Speaker Mike Johnson seeks court order after DOJ won't prosecute AG Merrick Garland

By Ehren Wynder & Mike Heuer
The Justice Department said Attorney General Merrick Garland's refusal to answer a congressional subpeona "did not constitute a crime." File Photo by Ken Cedeno/UPI
1 of 2 | The Justice Department said Attorney General Merrick Garland's refusal to answer a congressional subpeona "did not constitute a crime." File Photo by Ken Cedeno/UPI | License Photo

June 14 (UPI) -- House Speaker Mike Johnson said he is going to a court in an attempt to receive audiotapes of President Joe Biden's investigation after the Justice Department refused to prosecute Attorney General Merrick Garland for contempt of Congress.

"It is sadly predictable that the Biden administration's Justice Department will not prosecute Garland for defying congressional subpoenas even though the department aggressively prosecuted Steve Bannon and Peter Navarro for the same thing," Johnson, R-La., said in a statement Friday.


"This is yet another example of the two-tiered system of justice brought to us by the Biden administration," he added.

Johnson said he will certify contempt reports to the U.S. Attorney for the District of Columbia and will "move to enforce the subpoena of Attorney General Garland in federal court."


The DOJ on Friday said it will not prosecute Garland after House Republicans voted to hold him in contempt of Congress for refusing to turn over audiotapes from Biden's classified documents investigation.

In a letter to Johnson, Assistant Attorney General Carlos Uriarte said the Justice Department has a "longstanding" position of not prosecuting executive branch officials for withholding information.

"Consistent with this longstanding position and uniform practice, the department has determined that the responses by Attorney General Garland to the subpoenas issued by the committees did not constitute a crime, and accordingly the department will not bring the congressional contempt citation before a grand jury or take any other action to prosecute the attorney general," the letter read.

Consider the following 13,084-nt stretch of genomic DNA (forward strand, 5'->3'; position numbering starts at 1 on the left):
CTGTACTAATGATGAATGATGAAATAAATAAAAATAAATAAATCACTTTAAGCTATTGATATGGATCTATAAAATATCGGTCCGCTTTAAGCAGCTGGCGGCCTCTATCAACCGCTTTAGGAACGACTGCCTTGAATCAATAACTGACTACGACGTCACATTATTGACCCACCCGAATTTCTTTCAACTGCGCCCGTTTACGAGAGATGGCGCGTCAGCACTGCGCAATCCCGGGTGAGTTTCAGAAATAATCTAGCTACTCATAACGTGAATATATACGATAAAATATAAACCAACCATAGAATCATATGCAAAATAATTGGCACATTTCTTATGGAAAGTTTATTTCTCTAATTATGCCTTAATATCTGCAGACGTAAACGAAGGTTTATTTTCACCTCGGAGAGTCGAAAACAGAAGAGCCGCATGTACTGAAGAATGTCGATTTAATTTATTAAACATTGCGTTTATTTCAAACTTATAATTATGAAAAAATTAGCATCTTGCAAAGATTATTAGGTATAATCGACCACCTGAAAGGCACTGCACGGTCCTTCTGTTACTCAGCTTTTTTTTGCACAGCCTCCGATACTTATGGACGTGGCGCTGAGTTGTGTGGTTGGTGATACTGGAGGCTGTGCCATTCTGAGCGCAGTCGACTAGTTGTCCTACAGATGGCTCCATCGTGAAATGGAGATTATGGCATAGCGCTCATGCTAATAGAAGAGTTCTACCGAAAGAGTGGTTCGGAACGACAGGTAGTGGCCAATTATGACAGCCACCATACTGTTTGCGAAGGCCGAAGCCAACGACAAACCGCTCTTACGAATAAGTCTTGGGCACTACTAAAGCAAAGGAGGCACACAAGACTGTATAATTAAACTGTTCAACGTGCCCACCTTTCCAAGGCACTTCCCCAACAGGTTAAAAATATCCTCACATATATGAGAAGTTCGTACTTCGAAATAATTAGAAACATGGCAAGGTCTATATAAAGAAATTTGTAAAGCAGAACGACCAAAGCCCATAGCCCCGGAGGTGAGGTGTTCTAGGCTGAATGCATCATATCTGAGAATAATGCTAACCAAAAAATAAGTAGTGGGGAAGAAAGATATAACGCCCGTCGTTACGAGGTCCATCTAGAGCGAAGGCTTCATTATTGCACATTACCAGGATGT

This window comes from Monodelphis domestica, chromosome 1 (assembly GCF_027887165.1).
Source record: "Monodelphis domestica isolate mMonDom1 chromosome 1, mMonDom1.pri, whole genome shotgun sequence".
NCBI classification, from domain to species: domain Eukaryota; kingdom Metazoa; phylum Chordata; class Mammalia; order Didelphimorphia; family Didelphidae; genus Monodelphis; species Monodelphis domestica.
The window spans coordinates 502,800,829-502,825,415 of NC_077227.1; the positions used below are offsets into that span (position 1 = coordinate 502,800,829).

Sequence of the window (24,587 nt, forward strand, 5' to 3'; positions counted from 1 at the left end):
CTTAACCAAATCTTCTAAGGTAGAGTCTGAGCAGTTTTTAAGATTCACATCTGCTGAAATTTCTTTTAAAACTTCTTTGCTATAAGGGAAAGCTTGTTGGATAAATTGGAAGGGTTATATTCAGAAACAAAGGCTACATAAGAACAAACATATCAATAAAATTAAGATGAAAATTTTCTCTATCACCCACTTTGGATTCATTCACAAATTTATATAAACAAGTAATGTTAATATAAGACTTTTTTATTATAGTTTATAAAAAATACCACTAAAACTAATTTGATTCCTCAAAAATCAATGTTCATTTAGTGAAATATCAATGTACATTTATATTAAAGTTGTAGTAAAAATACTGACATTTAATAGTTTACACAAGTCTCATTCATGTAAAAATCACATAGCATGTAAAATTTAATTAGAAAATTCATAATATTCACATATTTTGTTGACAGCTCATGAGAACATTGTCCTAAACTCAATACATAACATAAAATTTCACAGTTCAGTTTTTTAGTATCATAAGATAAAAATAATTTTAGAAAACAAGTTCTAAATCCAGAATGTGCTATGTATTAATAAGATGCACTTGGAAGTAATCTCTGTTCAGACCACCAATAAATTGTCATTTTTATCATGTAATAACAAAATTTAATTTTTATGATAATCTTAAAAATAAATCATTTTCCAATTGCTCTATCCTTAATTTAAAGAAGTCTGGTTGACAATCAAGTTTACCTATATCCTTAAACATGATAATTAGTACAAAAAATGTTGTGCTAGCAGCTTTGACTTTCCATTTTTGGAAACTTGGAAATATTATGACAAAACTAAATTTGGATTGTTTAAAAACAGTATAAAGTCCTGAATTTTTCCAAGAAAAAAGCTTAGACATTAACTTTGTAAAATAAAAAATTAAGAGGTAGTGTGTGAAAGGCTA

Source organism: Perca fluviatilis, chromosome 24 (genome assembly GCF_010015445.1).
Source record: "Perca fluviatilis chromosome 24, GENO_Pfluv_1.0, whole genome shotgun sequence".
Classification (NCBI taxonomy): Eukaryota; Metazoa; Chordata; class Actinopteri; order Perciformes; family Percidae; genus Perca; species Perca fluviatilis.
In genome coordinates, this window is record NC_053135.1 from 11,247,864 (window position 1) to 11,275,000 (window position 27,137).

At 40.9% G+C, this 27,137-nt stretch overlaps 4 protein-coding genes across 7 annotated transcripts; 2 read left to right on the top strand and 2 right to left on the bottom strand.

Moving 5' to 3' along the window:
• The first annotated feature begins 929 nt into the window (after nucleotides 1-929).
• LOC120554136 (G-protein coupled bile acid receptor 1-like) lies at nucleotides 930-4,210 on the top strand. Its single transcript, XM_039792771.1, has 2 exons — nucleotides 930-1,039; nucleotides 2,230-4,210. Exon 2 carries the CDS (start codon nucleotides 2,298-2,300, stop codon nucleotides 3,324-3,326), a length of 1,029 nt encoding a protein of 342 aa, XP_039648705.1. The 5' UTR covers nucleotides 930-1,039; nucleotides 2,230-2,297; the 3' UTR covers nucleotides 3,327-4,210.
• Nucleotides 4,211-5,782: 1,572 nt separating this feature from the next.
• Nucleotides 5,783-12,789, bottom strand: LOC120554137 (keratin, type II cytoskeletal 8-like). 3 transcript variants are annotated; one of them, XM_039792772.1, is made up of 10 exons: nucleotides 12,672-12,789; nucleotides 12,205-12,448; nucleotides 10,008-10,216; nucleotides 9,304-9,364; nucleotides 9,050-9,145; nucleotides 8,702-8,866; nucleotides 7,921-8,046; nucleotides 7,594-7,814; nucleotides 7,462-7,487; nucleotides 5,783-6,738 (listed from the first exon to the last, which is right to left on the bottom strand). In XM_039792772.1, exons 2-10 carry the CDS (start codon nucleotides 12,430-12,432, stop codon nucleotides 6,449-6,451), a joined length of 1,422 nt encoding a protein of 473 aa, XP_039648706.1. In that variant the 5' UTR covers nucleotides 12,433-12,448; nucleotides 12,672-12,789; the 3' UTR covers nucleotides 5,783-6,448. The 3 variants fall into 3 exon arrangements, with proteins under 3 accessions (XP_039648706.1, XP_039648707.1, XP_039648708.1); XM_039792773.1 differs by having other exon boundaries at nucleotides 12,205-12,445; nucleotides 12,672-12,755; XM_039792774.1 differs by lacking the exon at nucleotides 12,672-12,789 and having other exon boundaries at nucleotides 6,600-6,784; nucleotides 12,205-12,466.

The Justice Department also argued Garland is exempt from prosecution because Biden asserted executive privilege over the recordings of his interview with special counsel Robert Hur.

The decision is consistent with the Justice Department's two previous refusals of congressional contempt resolutions against Garland's predecessors Eric Holder and Bill Barr.

The House on Wednesday voted 216-207, mostly along party lines, to hold Garland in contempt for ignoring a subpoena for the audio recordings.

Johnson at the time said the vote was a "significant step in maintaining the integrity of our oversight processes and responsibilities."


Garland, however, wrote to the House that it "turned a serious congressional authority into a partisan weapon."

"Today's vote disregards the constitutional separation of powers, the Justice Department's need to protect its investigations, and the substantial amount of information we have provided to the committees," Garland wrote.

The audiotapes feature hours of Hur questioning Biden about how classified documents ended up in his home.

Hur in his report determined Biden "willfully retained and disclosed classified materials after his vice presidency when he was a private citizen" but "does not establish guilt beyond a reasonable doubt."

Hur said he chose not to prosecute Biden because a jury would view him as a "sympathetic, well-meaning elderly man with a poor memory."

Transcripts of the interview are available online, and the Justice Department previously handed over correspondence with Biden's lawyers, but the House GOP wanted the audio log, as well, to determine whether there was anything relevant to a potential Biden impeachment.

Garland had said releasing the tapes could impede cooperation with future investigations of the White House, and Congress had no "legitimate" reason to need them.

Johnson, however, argued "it is up to Congress -- not the executive branch -- to determine what materials it needs to conduct its own investigations and there are consequences for refusing to comply with lawful congressional subpoenas."


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